Persons of color had a net loss of 15 representatives from the 2008 General Conference to the 2012 General Conference. They followed the national trend with laywomen and clergymen suffering the greatest losses. Persons of color saw their numbers almost cut in half from 33 to 18 in the North Central Jurisdiction. Consequently, their share of the overall jurisdictional representation fell from 24% to 16% (see Tables 3 and 4).
The Northeastern Jurisdiction dropped its membership from 126 to 110, a loss of 16 or 13%. The female representation showed no net change staying at 54 delegates. The Northeastern Jurisdiction had a net increase of one laywoman and a net decrease of one clergywoman. The 54 delegates represent 49% of the total delegation (see Tables 3 and 4).
Persons of color also showed no net change. They had a net increase of four laity and a net decrease of four clergy. Clergymen lost three persons and laymen gained three persons. By holding their own, persons of color actually saw their total representation increase from 29% to 32% of the Northeastern Jurisdiction (see Tables 3 and 4).
South Central Jurisdiction
The South Central Jurisdiction dropped its representation from 148 to 128, a loss of 20 or 14%. The female representation had a net loss of eight members (two clergywomen and six laywomen). The two clergywomen were both women of color, but only one of the six laywomen was a woman of color. Women delegates make up 38% of the South Central Jurisdiction, a one percentage point drop from the 39% at the 2008 General Conference (see Tables 3 and 4).
Persons of color had a net loss of seven delegates from 2008 to 2012. Clergymen, clergywomen and laymen had a net loss of two persons each. Persons of color fell from 35 to 28 delegates. Consequently, their representation dropped from 24% to 22% of the delegation (see Tables 3 and 4).
The number of Southeastern delegates fell from 252 to 220, a loss of 32 or 13%. Clergywomen had a net increase of one representative while laywomen had a net decrease of 13 delegates. In actuality, the Southeastern Jurisdiction added two women of color clergy. Women have 92 delegates or 42% of the Southeastern delegation (see Tables 3 and 4).
The number of persons of color dropped from 52 to 42, a loss of 10 or 19%. The loss of 10 persons represents one-third of the total delegation loss from 2008 to 2012. Clergymen dropped eight representatives and laywomen dropped seven representatives, which were offset by the gains of laymen and clergywomen. People of color make up 19% of the Southeastern Jurisdiction delegation (see Tables 3 and 4).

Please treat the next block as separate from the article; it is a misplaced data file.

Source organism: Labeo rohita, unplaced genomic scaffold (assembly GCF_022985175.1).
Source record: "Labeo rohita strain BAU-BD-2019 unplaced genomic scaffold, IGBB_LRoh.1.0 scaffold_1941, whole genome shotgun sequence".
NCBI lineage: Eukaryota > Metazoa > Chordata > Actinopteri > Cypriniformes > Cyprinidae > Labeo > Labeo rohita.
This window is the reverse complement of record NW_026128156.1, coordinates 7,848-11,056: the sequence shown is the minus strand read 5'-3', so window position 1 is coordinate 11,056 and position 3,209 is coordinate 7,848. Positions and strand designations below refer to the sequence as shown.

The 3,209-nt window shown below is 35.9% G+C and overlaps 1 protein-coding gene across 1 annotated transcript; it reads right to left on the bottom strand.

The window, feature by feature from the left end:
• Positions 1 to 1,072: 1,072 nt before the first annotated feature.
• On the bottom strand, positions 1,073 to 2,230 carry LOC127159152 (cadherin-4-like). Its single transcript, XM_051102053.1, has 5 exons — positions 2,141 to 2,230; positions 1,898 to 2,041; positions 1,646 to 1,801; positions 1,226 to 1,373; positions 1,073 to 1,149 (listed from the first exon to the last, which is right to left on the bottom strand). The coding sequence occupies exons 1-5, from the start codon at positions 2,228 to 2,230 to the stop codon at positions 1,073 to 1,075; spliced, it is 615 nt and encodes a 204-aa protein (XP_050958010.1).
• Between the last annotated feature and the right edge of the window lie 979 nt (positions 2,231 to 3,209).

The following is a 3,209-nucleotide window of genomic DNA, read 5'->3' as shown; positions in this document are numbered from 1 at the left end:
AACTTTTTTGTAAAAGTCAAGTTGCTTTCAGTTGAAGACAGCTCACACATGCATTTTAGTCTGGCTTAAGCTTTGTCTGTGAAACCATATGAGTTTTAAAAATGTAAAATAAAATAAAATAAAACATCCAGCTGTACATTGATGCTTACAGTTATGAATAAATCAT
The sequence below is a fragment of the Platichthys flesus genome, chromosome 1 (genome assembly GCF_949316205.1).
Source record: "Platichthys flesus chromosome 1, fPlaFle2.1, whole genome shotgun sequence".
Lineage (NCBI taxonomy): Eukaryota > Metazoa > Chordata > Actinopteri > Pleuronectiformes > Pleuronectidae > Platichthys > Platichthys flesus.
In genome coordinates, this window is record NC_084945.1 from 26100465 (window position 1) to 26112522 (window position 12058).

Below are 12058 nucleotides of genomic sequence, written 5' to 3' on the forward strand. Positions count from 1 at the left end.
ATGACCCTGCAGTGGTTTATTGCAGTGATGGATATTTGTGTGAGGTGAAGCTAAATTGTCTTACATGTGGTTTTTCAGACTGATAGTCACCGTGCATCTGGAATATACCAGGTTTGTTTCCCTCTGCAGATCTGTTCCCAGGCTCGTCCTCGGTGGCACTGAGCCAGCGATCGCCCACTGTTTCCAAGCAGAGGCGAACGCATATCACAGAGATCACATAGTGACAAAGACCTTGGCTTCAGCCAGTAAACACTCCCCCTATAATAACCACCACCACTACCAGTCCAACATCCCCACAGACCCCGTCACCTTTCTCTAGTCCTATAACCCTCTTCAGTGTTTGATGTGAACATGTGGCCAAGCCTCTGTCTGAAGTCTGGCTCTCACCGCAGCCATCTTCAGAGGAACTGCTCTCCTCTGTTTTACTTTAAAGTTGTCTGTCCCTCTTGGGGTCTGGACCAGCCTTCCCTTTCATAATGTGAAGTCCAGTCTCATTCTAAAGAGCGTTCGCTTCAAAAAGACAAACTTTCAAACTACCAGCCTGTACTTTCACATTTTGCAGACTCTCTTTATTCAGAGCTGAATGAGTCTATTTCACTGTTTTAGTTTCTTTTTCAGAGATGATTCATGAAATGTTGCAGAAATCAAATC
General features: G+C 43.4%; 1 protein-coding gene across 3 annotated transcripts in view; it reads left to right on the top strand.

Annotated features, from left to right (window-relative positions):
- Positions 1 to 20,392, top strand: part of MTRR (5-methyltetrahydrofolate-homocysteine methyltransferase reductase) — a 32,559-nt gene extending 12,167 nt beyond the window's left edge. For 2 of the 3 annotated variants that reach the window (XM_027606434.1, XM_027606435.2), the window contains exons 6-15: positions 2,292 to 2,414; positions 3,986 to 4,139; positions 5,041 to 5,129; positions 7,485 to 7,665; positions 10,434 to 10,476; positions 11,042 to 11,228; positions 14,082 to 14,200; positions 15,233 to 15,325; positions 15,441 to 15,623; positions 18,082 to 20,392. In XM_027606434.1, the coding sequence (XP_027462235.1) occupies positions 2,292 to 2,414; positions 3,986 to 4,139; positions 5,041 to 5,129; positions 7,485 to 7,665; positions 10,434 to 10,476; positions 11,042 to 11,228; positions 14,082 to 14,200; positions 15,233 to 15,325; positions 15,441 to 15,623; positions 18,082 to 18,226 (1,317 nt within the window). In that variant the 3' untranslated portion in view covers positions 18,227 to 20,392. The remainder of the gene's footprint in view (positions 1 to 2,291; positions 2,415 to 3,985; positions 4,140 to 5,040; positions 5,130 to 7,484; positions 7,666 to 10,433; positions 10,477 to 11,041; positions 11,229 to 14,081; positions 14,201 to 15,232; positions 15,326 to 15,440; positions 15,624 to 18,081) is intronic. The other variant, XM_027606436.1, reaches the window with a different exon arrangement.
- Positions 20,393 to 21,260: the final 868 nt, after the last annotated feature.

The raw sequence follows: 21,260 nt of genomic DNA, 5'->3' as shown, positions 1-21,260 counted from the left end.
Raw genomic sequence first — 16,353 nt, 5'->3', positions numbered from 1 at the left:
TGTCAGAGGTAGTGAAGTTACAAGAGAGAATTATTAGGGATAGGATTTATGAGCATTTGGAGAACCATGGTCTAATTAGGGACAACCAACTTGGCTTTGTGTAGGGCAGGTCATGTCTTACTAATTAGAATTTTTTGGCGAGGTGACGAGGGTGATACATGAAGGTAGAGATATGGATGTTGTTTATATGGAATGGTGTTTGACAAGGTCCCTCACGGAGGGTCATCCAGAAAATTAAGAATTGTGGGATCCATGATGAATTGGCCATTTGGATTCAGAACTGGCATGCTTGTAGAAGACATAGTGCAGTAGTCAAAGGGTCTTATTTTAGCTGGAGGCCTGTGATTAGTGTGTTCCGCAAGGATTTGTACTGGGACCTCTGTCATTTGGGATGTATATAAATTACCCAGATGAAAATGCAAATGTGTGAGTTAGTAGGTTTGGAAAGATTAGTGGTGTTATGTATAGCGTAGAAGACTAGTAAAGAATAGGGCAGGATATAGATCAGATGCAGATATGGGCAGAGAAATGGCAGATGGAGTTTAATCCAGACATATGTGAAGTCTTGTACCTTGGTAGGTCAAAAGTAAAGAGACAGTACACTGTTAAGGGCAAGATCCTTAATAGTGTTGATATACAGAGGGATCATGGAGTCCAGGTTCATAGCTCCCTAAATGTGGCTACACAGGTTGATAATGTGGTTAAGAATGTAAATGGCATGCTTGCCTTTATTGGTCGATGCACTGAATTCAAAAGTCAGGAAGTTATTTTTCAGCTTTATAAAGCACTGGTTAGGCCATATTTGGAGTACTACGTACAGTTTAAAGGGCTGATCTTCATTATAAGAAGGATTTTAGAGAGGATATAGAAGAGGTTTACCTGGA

The Western Jurisdiction number of delegates fell from 40 to 32, a loss of 8 or 20%. Females lost one delegate from 2008 to 2012 with clergywomen showing a net loss of three, while laywomen showed a net increase of two. Nevertheless, women make up 21 or 66% of the Western delegation, the only jurisdiction in which women have a majority of delegates (see Tables 3 and 4).
Persons of color had a net loss of six persons, from 17 to 11. Clergywomen and laywomen had a net loss of two persons each while laymen and clergymen had a net loss of one person each. The decrease in persons of color from 17 to 11 saw their representation fall from 43% to 34% (see Tables 3 and 4).
As the United Methodist denomination continues to grow globally, the challenge for the U.S. United Methodists is to remain inclusive while its membership (and thus General Conference representation) gets smaller. Just because the U.S. delegations and representation are getting smaller, the decrease does not have to rest on the backs of women and people of color. Yes, the U.S. United Methodist Church is over 90% white, but the representation at General Conference—the highest decision-making body of the church — needs to be more than white. The United States — our mission field — is 35% people of color and growing. For The United Methodist Church in the U.S. to become the body of Christ, we need to become the inclusive and diverse church.
Craig This is data analyst at Wright State University in Dayton, Ohio.